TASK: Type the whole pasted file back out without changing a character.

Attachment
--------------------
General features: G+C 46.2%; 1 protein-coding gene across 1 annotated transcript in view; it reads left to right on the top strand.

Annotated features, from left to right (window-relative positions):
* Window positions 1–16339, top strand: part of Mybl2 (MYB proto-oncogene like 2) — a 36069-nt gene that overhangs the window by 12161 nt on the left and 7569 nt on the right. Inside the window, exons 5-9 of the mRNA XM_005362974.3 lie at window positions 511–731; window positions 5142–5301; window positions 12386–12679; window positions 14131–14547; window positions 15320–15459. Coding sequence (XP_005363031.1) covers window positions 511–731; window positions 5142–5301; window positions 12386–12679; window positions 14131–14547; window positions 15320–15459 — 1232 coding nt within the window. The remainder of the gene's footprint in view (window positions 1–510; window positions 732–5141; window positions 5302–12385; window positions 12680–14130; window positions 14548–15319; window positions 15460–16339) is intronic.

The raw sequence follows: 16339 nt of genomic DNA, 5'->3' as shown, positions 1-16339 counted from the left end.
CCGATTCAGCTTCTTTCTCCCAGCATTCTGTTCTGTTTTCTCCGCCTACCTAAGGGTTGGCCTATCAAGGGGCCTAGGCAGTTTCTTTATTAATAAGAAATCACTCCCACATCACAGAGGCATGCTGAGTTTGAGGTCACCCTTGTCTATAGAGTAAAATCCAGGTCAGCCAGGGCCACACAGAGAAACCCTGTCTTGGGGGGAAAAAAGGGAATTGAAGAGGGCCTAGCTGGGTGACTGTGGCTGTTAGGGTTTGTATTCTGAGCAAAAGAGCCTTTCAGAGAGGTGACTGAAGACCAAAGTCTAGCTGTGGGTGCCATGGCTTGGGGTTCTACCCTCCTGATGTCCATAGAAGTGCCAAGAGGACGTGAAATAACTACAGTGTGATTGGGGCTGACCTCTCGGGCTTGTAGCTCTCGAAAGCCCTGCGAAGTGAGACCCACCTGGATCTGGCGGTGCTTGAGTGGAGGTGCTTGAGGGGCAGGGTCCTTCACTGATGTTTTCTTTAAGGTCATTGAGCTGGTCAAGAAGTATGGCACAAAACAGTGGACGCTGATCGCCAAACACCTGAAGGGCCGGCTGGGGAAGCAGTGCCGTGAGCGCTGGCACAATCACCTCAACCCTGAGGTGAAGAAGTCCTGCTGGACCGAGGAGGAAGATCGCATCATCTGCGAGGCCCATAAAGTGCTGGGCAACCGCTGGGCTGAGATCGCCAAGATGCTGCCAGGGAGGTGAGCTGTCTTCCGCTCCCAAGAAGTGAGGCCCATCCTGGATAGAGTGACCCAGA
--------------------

General features: G+C 46.2%; 1 protein-coding gene across 1 annotated transcript in view; it reads left to right on the top strand.

Annotated features, from left to right (window-relative positions):
* Window positions 1–16339, top strand: part of Mybl2 (MYB proto-oncogene like 2) — a 36069-nt gene that overhangs the window by 12161 nt on the left and 7569 nt on the right. Inside the window, exons 5-9 of the mRNA XM_005362974.3 lie at window positions 511–731; window positions 5142–5301; window positions 12386–12679; window positions 14131–14547; window positions 15320–15459. Coding sequence (XP_005363031.1) covers window positions 511–731; window positions 5142–5301; window positions 12386–12679; window positions 14131–14547; window positions 15320–15459 — 1232 coding nt within the window. The remainder of the gene's footprint in view (window positions 1–510; window positions 732–5141; window positions 5302–12385; window positions 12680–14130; window positions 14548–15319; window positions 15460–16339) is intronic.

The raw sequence follows: 16339 nt of genomic DNA, 5'->3' as shown, positions 1-16339 counted from the left end.
CCGATTCAGCTTCTTTCTCCCAGCATTCTGTTCTGTTTTCTCCGCCTACCTAAGGGTTGGCCTATCAAGGGGCCTAGGCAGTTTCTTTATTAATAAGAAATCACTCCCACATCACAGAGGCATGCTGAGTTTGAGGTCACCCTTGTCTATAGAGTAAAATCCAGGTCAGCCAGGGCCACACAGAGAAACCCTGTCTTGGGGGGAAAAAAGGGAATTGAAGAGGGCCTAGCTGGGTGACTGTGGCTGTTAGGGTTTGTATTCTGAGCAAAAGAGCCTTTCAGAGAGGTGACTGAAGACCAAAGTCTAGCTGTGGGTGCCATGGCTTGGGGTTCTACCCTCCTGATGTCCATAGAAGTGCCAAGAGGACGTGAAATAACTACAGTGTGATTGGGGCTGACCTCTCGGGCTTGTAGCTCTCGAAAGCCCTGCGAAGTGAGACCCACCTGGATCTGGCGGTGCTTGAGTGGAGGTGCTTGAGGGGCAGGGTCCTTCACTGATGTTTTCTTTAAGGTCATTGAGCTGGTCAAGAAGTATGGCACAAAACAGTGGACGCTGATCGCCAAACACCTGAAGGGCCGGCTGGGGAAGCAGTGCCGTGAGCGCTGGCACAATCACCTCAACCCTGAGGTGAAGAAGTCCTGCTGGACCGAGGAGGAAGATCGCATCATCTGCGAGGCCCATAAAGTGCTGGGCAACCGCTGGGCTGAGATCGCCAAGATGCTGCCAGGGAGGTGAGCTGTCTTCCGCTCCCAAGAAGTGAGGCCCATCCTGGATAGAGTGACCCAGA